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New report by Rhodium Group and MERICS

Unequal market access distorts EU-China investment relations

As Chinese investment flows into the EU increase, the lack of equal market access is increasingly becoming a problem in investment relations with China. While Chinese investors enjoy the same rights in the EU market as any European business, China continues to limit access for foreign companies in many sectors. Apart from that, there is rampant informal discrimination of foreign firms.

A sector-by-sector comparison by Thilo Hanemann (Rhodium Group) and Mikko Huotari (MERICS) reveals that Chinese investments into the EU surpassed investments by EU companies in China in 10 out of 15 industries in 2017. Another finding of the report „EU-China FDI: Working towards reciprocity in investment relations with China“ is that the majority of large Chinese acquisitions in the EU would not have been possible for EU companies in China, as Chinese government regulations prevent foreign companies from doing business in the respective sectors. The imbalance is most visible in the transport and infrastructure sector, in which European investments are nearly non-existent.

    Lack of reciprocity harms European interests

    The authors of the study warn that the lack of investment reciprocity harms European interests. It violates fairness principles that the post-WWII economic order was built on. The perception of China as a state-permeated free-rider in the liberal global investment environment could also undermine popular support for economic cooperation with China and for a liberal economic order in Western democracies.

    The authors urge European policymakers to pursue a more assertive economic policy agenda vis-à-vis China. The aim should be to build leverage toward greater Chinese openness without shutting the door to productive Chinese capital and damaging Europe’s traditional openness to foreign capital.

    Policy solutions should be effective, but in line with European principles, values and political realities. The authors’ suggestions include:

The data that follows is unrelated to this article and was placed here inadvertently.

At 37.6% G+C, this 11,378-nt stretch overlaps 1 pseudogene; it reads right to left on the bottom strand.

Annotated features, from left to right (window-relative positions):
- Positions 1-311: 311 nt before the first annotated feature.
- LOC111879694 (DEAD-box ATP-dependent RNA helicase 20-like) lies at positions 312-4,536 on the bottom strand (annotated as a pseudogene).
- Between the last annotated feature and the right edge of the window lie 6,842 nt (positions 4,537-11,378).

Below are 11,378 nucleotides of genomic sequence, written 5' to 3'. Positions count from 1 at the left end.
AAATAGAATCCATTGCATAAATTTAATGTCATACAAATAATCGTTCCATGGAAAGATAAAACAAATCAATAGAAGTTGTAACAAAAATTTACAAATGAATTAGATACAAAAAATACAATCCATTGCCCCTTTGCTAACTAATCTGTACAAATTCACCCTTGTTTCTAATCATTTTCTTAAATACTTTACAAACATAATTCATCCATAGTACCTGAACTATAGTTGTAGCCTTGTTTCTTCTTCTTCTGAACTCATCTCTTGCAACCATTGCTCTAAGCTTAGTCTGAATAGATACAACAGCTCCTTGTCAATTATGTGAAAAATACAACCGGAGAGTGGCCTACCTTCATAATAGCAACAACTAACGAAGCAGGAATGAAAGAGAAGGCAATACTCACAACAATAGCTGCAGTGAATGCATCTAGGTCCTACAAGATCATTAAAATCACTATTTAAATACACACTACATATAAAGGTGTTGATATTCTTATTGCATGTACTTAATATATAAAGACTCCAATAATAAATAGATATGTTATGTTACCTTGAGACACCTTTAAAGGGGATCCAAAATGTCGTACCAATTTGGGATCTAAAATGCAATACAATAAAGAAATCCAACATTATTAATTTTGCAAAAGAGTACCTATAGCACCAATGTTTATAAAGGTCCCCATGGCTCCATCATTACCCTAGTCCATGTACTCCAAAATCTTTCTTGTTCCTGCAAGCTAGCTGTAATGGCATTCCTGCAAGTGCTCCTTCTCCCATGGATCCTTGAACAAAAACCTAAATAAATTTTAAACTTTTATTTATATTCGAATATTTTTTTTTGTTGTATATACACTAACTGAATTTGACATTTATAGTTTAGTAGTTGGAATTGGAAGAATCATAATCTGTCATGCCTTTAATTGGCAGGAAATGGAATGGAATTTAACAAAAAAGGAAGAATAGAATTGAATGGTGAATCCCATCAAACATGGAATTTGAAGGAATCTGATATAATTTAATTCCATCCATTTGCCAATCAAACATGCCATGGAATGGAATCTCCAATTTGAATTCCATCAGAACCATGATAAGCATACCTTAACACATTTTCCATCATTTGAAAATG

• Negotiating a robust bilateral investment treaty with China remains key to address reciprocity concerns. However, negotiations are slow and there are serious doubts about China’s ability to implement tough reforms.
    • Establishing an efficient, focused and transparent European framework to screen foreign acquisitions for security risks.
    • Employing additional strategies to build greater leverage vis-a-vis Beijing. EU member states should increase coordination with like-minded market economies to ratchet up pressure to resolve long-standing market access issues and to explore new avenues for competition policy that consider asymmetries in market access.

    Latest data on 2017 flows underscore importance of addressing reciprocity problems

    Europe clearly remains open to Chinese investment despite growing discussions about the need to better protect critical infrastructure. At 30 billion EUR, Chinese foreign direct investment in the 28 EU economies was at the second highest level ever recorded in 2017. The largest recipients of Chinese investment were transportation, utilities and infrastructure (15.3 billion EUR), information and communication technologies (4.8 billion EUR), real estate and hospitality (2.9 billion EUR) and automotive industries (1.3 billion EUR).

    The overall investment level dropped by 17% compared to the record year 2016 as a result of actions by Chinese regulators to re-assert control over outbound investment flows. The decline was however less dramatic than the overall decline in Chinese global FDI of 29%.

    After a period of large investments in Southern Europe, Chinese investments in Europe continued the trend of 2016 and largely focused on the biggest EU economies. The UK, Germany and France accounted for 75% of China’s total EU investment, which was the highest share in ten years. Investment in Germany dropped significantly from EUR 11 billion in 2016 to EUR 1.8 billion in 2017. This was, however, mostly due to the timing of large acquisitions, which were not completed in 2017 due to regulatory delays or other reasons.

    Outlook for Chinese investments in the EU in 2018 

    Strong Chinese investment in the EU is likely to continue in 2018. As of January 2018, more than 10 billion EUR of Chinese acquisitions were pending, building a solid floor for Chinese investment in 2018.

    The authors predict that despite concerns about unequal market access and efforts to establish stricter security screening procedures, the policy environment in the EU will remain more supportive of Chinese investment in 2018 than in other advanced economies. Tighter investment screening rules in the United States and a more confrontational US-China trade and investment relationship could lead to a diversion of Chinese capital from North America to Europe.

    Read the full report "EU-China FDI: Working towards reciprocity in investment relations with China" here.

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